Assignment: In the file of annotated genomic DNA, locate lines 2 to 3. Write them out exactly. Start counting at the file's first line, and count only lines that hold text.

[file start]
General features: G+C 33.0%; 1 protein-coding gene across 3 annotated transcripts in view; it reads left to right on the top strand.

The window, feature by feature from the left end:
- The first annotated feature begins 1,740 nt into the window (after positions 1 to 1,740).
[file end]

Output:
The window, feature by feature from the left end:
- The first annotated feature begins 1,740 nt into the window (after positions 1 to 1,740).